Mar 212013

If you had a look at Mark Bittman’s recent New York Times column about potato gnocchi, this post is for you. Mark and I are old friends from his Cook’s magazine days when we worked on some stories together. Since then, you and I have seen him on a dazzling journey in the world of food. He’s no slouch when it comes to cooking Italian. But about gnocchi specifically, and his recent article with Mario Batali… some input and insights—I’ve been on my own journey with the little dumpling.

Photo from "Gnocchi of a Different Color: Variations on Potato Pasta, But all Still Light as a Cloud, Mark Bittman, New York Times Magazine, February 21, 2013

“Gnocchi of a Different Color: Variations on Potato Pasta,” Mark Bittman, New York Times, February 21, 2013 Photo: Sam Kaplan

Continue reading and you’ll find how my own potato gnocchi (gnocchi di patate in Italian—pronounced NEE-AUCK-KEY) have evolved from the traditional recipes in a few ways. Like Mark and Mario and many inventive modern chefs, I might make them of a different color.

Passing different colored  potatoes through a ricer for rainbow gnocchi.  Photo: Celina della Croce

Passing different colored potatoes through a ricer for rainbow gnocchi. Photo: Celina della Croce

But I’ve stuck to tradition in one way—I always hollow out the little dough cylinders to ensure that the dumplings are as light as they can be.

Anatomy of a potato gnocco

Anatomy of a potato gnocco (note the singular for “gnocchi,” the plural)


Before potatoes were introduced into Italian cooking, gnocchi were made of flour and water—let’s say that t’was was a heavy affair.

Woodcut from Maccaronee, by Merlin Cocai, 1521. Revelers eating gnocchi. From Pasta Classica: The Art of Italian Pasta Cooking, by Julia della Croce (Chronicle Books, 1986)

Woodcut from Maccaronee, by Merlin Cocai, 1521. Revelers eating gnocchi. From Pasta Classica: The Art of Italian Pasta Cooking, by Julia della Croce (Chronicle Books, 1986)

Here’s the first prototype recipe for potato gnocchi, written by the Celestine monk and chef-philosopher to the Bourbon courts of Naples, F. Vincenzo Corrado:

Bake the potatoes in the oven and scoop out the pulp, which should be pounded along with a fourth of its bulk of hard-boiled egg yolks and with as much veal fat and ricotta cheese. Add several beaten eggs to bind the mixture. Season with spices and divide the mixture into small pieces half a finger long and as thick. Dredge the pieces in flour and boil over high heat for a short time. Sprinkle with cheese over the dish and serve with meat sauce. –Treatise on Potatoes, 1801

F. Vincenzo Corrado, the first to write about using potatoes as human food, the first to publish a recipe for potato gnocchi.

F. Vincenzo Corrado, the first to write about using potatoes as human food, the first to publish a recipe for potato gnocchi.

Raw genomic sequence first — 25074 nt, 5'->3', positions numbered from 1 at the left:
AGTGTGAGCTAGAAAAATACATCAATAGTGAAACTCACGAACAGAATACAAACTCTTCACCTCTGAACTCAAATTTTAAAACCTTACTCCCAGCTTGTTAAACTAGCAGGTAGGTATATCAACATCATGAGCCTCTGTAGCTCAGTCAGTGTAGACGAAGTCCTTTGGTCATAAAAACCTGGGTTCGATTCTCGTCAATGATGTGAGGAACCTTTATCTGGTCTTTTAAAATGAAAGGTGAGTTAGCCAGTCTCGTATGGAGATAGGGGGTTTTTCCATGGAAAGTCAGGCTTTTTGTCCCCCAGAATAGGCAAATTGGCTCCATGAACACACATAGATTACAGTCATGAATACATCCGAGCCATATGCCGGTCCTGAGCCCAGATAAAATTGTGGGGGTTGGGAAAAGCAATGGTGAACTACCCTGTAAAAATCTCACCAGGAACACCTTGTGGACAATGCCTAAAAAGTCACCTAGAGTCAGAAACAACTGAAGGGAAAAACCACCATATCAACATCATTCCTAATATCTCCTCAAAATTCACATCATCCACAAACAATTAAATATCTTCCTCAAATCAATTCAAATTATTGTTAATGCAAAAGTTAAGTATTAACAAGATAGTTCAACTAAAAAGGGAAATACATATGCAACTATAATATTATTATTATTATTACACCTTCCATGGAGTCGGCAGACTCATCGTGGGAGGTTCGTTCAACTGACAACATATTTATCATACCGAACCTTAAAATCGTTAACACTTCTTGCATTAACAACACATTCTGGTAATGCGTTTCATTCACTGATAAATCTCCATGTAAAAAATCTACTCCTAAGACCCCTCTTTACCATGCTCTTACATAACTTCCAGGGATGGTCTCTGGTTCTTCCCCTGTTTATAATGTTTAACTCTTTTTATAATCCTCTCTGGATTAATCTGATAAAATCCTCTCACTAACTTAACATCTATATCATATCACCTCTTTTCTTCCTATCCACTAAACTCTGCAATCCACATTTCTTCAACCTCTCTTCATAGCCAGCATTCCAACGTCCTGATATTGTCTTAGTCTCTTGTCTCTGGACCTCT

Mark’s master recipe is another matter, a classic—identical to the streamlined, lighter modern version that you find in Italian culinary bibles like those of Ada Boni, Luigi Carnacina and Luigi Veronelli; in books by Marcella Hazan—and, in all of my own cookbooks. For ethereal and pillowy potato gnocchi, three ingredients are prescribed: starchy-variety potatoes, flour, salt.

Talismano cover      Carnacina cover      Veronelli cover

Egg in the dough–or not?

In my first book, Pasta Classica, I wrote,

Most Italian recipes for potato gnocchi call for the addition of eggs, [which] makes the dough easier to work with by binding the ingredients, but also makes it necessary to add more flour to absorb the [added] moisture. The more flour, the heavier the dumplings.

The sans-egg approach is culinary wisdom that’s been handed down for generations; it’s how I saw the Italian grandmothers working in the back rooms of family trattorie across Italy turn out gnocchi; and how the best Italian home cooks and professional chefs alike approached the little potato clouds.

Like at Sorelle Picchi (Picchi Sisters), Parma, where you'll find the women in the kitchen making the gnocchi.  Photo: Julia della Croce.

Like at Sorelle Picchi (Picchi Sisters) in Parma, a trattoria I love, where you’ll find the women in the kitchen making the gnocchi. Photo: Julia della Croce.

Today, I eat my words, the result of watching beautiful little potato gnocchi break in the cooking water several years ago on the occasion of my daughter’s birthday. Yes, potato gnocchi, probably my 100th batch made over a lifetime, dissolved into one lugubrious mess.

marmittaNothing much has changed since the 1800s in the way of equipment.  A basic: a large, roomy stockpot in which to cook the gnocchi.  This drawing is from Il Cuoco Moderno, by Antonio Barberis, Torino, 1910


Did I skimp on flour in the grip of an obsession to produce the lightest possible gnocchi? No doubt. What of forming and test-cooking one or two (like I tell my students to do) before plowing through the entire ball of dough? Mea culpa. But it was a cruel lesson. Ever since then, I’ve been putting egg in the dough—and liking the results: richer flavor, less floury texture.  And, never again have my gnocchi melted away!

Use the freshest eggs possible. These are from a local farm.  Photo: Susan Freiman,

Use the freshest eggs possible, like these little wonders from a local farm. Photo: Susan Freiman,